CLEVELAND, Miss. — The College of Arts and Sciences and the College of Education and Human Sciences at Delta State University recently announced the creation of the Collaborative for Rural STEM Education (CRSE). The program’s mission is to help rural K-12 STEM teachers in the Mississippi Delta region implement inquiry-based activities through a cooperative approach using Delta State facilities and resources such as adaptable curriculums, field stations, and planetarium and laboratory spaces. The program is 100% funded by a $1 million grant from the US Department of Education.
Dr. Ellen Green, Dean of the College of Arts and Sciences said, “Our goal is to help our K-12 schools in the Delta with STEM education. This is very much in the mission of Delta State. The intention is to provide resources to teachers so they can give their students authentic lab experiences.”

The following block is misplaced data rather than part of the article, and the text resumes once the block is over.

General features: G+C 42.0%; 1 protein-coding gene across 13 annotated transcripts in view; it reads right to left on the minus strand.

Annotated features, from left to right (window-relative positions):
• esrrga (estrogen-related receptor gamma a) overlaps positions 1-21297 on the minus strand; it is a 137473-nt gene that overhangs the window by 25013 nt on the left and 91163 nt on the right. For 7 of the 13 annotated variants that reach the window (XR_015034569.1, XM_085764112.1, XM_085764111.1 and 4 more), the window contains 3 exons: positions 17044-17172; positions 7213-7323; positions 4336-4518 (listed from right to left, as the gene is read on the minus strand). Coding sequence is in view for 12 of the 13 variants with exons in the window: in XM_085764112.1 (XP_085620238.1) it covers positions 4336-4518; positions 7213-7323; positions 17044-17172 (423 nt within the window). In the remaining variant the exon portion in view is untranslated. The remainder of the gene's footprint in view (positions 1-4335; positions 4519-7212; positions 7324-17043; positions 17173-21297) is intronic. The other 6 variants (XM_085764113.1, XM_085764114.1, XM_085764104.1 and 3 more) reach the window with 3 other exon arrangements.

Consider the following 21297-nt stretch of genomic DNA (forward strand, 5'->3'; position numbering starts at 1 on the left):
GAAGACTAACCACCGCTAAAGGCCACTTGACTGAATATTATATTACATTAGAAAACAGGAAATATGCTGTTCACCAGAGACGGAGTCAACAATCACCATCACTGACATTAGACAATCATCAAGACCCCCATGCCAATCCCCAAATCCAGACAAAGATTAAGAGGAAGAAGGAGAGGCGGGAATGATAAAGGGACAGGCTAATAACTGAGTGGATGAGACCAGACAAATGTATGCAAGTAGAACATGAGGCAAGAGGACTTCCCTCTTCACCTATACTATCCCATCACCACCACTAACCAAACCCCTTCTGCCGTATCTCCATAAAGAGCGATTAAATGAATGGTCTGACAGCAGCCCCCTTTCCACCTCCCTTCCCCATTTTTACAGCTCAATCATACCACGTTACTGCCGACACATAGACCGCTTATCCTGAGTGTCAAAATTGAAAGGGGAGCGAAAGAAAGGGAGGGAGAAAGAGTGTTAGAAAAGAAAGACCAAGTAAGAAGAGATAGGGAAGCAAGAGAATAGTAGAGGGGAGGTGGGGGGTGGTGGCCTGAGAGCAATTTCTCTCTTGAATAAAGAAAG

Green said that the program will provide consumables and equipment to teachers in order to facilitate engaging activities that expose students to STEM concepts as early as possible. “I call it ‘STEM in a box,’” she said. “We will provide schools with professional development events where teachers will come to campus and be trained on these materials. We want the teachers to tell us what they need, because different schools are resourced differently and may have different challenges.”
The first phase of the grant will consist of recruiting teachers to participate. Green said that she expects that the project will serve 15-25 teachers, and that once the teachers are recruited, a needs assessment will be done and a team of DSU faculty members who will work with the teachers will be assembled.
Interim Provost and Vice President for Academic Affairs Dr. Leslie Griffin said, “The exciting opportunity in this initiative is its potential for direct impact on the classroom. When you provide training and materials in STEM areas to support teachers in providing hands-on training with their students, that makes a real difference. These are the experiences that give students an ‘aha’ moment and possibly put them on a STEM-related trajectory for their future education and careers.”